Uruguay surges to top of the 49ers

Uruguay has never qualified a 49er to the Olympic Games. In fact across the whole history of the modern Olympics the South American nation has just won 10 medals, none yet in sailing.

So when Uruguay’s Hernan Umpierre and Fernando Diz go out and score 1,1,4 from the first three races of gold fleet competition at the European Championship in La Grande Motte, this is a big deal for an ambitious team from a small sailing nation.

Feeling fast and comfortable in Friday’s light-air conditions, 49er URU 14 now moves to the top of the leaderboard, on equal points with the previous leaders but with a better tiebreak than James Peters and Fynn Sterritt of Great Britain who now sit in second. Five points behind in third are the Kiwis Isaac McHardie and William McKenzie.

If Umpierre and Diz were ecstatic about today’s barnstorming performance, they weren’t putting any of that emotion on display. “We just keep pushing, day by day, race by race,” said Diz. “We have about three months to the Games and we keep working every day between now and then,” added Umpierre. “Uruguay has never won a medal in the 49er, not even in sailing, and that would be amazing [if we could achieve that]. But we still keep pushing, in the racing and in the training.”

 

FX Women: French fizzing to the top

Two races in the 49erFX gold fleet worked nicely for France’s Sarah Steyaert and Charline Picon who worked their way through the fleet and into the overall lead with scores of 6,2. “Going fast, good communication on board, an enjoyable day,” beamed the ever-smiling Steyaert, soaking up every opportunity to race in a big fleet at the Europeans, the last big regatta before the Olympic competition in Marseille. “We will be training hard with our French teammates at some training camps, but it’s good to race against the international fleet to make sure we have the speed.”

For Picon, she has put her next dream temporarily on hold until the Games is done, and hopefully another medal won to go with the Olympic gold she won on a windsurfer at Rio 2016. “I have a big project for after the Games,” she explained. “I want to go to the Pacific with my new baby, a big catamaran. I want to go with my family, my daughter, and my husband to spend a lot of time with them because for the past 10 years I have been at home maybe just 50 per cent of the time.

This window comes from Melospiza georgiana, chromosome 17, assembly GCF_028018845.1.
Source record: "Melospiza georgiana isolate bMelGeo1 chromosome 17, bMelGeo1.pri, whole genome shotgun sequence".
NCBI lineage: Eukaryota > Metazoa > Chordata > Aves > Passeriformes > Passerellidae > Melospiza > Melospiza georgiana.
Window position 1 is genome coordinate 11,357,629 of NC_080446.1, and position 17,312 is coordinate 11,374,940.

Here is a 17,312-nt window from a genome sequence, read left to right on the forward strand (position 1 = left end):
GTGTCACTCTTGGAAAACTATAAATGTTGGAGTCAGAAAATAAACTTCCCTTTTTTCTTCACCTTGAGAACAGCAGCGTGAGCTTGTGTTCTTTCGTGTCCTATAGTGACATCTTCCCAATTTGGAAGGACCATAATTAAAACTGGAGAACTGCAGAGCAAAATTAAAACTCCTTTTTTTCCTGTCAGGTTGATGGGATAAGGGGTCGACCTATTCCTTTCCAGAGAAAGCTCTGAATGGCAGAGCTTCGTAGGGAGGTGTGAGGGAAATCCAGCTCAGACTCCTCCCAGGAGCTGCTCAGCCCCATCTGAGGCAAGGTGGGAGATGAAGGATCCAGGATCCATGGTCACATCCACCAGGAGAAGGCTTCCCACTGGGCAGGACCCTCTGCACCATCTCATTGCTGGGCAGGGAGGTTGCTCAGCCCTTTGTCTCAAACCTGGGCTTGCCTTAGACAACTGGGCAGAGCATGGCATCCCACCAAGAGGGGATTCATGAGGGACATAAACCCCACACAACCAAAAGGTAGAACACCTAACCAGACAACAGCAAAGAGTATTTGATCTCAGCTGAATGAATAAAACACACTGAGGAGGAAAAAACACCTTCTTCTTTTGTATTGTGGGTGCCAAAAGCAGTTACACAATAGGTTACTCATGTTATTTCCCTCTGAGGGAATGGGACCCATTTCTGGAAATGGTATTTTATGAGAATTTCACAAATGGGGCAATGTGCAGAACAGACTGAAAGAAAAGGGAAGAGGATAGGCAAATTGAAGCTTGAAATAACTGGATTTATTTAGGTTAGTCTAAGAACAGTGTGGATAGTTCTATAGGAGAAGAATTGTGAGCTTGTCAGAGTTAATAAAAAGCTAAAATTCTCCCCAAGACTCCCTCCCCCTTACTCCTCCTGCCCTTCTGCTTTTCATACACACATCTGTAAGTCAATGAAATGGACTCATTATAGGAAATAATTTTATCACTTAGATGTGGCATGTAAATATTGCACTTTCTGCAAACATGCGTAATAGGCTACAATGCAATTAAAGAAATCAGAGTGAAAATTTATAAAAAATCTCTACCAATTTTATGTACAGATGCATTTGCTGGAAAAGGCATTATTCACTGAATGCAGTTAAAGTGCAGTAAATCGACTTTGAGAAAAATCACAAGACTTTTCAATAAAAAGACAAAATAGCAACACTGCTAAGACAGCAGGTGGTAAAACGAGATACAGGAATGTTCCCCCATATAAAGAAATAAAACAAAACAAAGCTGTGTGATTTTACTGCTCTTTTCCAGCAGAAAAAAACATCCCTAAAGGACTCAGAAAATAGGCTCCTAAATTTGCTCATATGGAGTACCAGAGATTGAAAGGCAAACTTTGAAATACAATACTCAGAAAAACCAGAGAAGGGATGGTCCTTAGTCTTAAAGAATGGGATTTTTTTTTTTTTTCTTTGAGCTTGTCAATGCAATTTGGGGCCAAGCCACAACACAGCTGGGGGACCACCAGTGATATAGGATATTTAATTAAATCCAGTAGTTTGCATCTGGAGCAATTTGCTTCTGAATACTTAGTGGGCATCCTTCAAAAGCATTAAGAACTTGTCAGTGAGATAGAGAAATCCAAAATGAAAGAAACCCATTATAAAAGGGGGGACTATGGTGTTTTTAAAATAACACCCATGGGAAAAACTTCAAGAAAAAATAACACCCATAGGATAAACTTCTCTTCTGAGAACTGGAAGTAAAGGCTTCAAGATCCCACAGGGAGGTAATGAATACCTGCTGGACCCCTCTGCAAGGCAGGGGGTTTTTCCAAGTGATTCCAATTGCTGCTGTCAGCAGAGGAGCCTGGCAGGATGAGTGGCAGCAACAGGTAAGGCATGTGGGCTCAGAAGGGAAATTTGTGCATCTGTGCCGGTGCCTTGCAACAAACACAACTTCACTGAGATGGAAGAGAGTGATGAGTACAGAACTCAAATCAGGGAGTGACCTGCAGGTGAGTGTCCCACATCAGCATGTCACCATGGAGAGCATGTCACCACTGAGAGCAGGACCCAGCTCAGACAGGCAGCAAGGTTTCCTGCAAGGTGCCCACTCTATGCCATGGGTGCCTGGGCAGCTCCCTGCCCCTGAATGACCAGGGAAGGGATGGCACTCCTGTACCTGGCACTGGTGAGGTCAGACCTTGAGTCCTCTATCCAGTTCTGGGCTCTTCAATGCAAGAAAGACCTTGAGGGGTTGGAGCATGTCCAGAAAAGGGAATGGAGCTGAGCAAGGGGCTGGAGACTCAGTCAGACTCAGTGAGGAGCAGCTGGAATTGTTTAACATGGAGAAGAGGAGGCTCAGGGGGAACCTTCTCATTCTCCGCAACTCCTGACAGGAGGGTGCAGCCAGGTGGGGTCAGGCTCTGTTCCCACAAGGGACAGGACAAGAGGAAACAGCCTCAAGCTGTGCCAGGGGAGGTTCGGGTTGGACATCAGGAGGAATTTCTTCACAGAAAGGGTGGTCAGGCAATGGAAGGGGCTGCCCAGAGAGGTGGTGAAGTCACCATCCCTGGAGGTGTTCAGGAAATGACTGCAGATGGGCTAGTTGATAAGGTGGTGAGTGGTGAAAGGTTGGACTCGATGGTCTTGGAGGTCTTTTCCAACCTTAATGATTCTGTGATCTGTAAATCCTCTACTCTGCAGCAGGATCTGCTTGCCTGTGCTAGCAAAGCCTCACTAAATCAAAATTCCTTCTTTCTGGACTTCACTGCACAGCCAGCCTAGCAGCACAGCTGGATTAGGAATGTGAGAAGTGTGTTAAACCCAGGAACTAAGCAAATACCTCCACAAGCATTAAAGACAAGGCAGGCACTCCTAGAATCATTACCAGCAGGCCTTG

“So I need to open my mind to new adventure after the Games. I have the chance to sleep on the boat in La Grande Motte every night, and for the races my family is watching us from the boat.” For Steyaert she will return to her job as a primary school teacher after the Games, although she too plans to go ocean cruising with her family a year or two from now.

Behind the French are the ever-consistent Belgians Isaura Maenhaut and Anouk Geurts who won the last race of the light-airs afternoon. In third it’s the Canadian sisters, Georgia and Antonia Lewin-LaFrance.

 

Nacra 17 Worlds: Not just a pretty face

If John Gimson and Anna Burnet continue to win races in the Nacra 17 World Championship, perhaps we’ll see a flurry of new face fluff appearing on other Nacra sailors’ faces. The British helmsman is sporting the start of a new moustache which he says is there for aesthetic purposes but could be proving helpful in sniffing out the light airs on a tricky day on the Mediterranean.

After notching up scores of 1,5,1 in the opening day of gold fleet finals the British team has closed the gap to 5 points behind week-long leaders Ruggero Tita and Caterina Banti from Italy. They won the other race while the rest of the Nacra fleet struggled to match the consistency of the front two.

John Gimson sniffing out the breeze while Anna Burnet does the hard work

Best of the rest are the other strong Italians, Gianluigi Ugolini and Maria Giubelei, in third place. Two good races and one bad one put Ida Svensson and Marcus Dackhammar in fourth overall, three places in front of their rivals for Swedish Olympic selection, Emil Järudd and Hanna Jonsson. However Svensson and Dackhammar have been behind their rivals at other key events this season, so they need to keep up the pressure and aim for a podium place to be able to make a strong case to the Swedish selectors.

With more light airs on the cards, the organisers will be hoping that the Mediterranean sunshine will bring more sea breeze to get races complete. Saturday is the last full day of gold fleet racing before a final gold fleet race on Sunday morning leading into the 10-boat medal races in La Grande Motte.

 

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written by Andy Rice, event reporter

 

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